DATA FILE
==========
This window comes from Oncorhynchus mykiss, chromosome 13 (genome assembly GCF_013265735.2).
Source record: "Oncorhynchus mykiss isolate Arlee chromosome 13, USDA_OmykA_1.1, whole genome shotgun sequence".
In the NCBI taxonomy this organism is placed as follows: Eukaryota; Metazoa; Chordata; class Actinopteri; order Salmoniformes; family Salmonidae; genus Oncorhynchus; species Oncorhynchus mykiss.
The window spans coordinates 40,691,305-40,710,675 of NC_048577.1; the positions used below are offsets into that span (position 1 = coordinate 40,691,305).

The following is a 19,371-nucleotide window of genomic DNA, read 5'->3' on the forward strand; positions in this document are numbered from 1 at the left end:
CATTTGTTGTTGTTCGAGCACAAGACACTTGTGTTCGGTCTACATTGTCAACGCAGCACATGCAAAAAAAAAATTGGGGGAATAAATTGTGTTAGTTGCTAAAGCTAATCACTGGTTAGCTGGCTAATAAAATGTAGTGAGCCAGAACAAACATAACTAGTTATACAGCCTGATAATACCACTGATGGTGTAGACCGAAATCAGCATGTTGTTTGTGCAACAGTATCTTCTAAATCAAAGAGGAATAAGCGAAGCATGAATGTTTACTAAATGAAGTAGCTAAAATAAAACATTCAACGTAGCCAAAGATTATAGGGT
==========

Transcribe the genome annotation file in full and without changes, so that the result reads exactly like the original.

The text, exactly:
This window comes from Oncorhynchus mykiss, chromosome 13 (genome assembly GCF_013265735.2).
Source record: "Oncorhynchus mykiss isolate Arlee chromosome 13, USDA_OmykA_1.1, whole genome shotgun sequence".
In the NCBI taxonomy this organism is placed as follows: Eukaryota; Metazoa; Chordata; class Actinopteri; order Salmoniformes; family Salmonidae; genus Oncorhynchus; species Oncorhynchus mykiss.
The window spans coordinates 40,691,305-40,710,675 of NC_048577.1; the positions used below are offsets into that span (position 1 = coordinate 40,691,305).

The following is a 19,371-nucleotide window of genomic DNA, read 5'->3' on the forward strand; positions in this document are numbered from 1 at the left end:
CATTTGTTGTTGTTCGAGCACAAGACACTTGTGTTCGGTCTACATTGTCAACGCAGCACATGCAAAAAAAAAATTGGGGGAATAAATTGTGTTAGTTGCTAAAGCTAATCACTGGTTAGCTGGCTAATAAAATGTAGTGAGCCAGAACAAACATAACTAGTTATACAGCCTGATAATACCACTGATGGTGTAGACCGAAATCAGCATGTTGTTTGTGCAACAGTATCTTCTAAATCAAAGAGGAATAAGCGAAGCATGAATGTTTACTAAATGAAGTAGCTAAAATAAAACATTCAACGTAGCCAAAGATTATAGGGT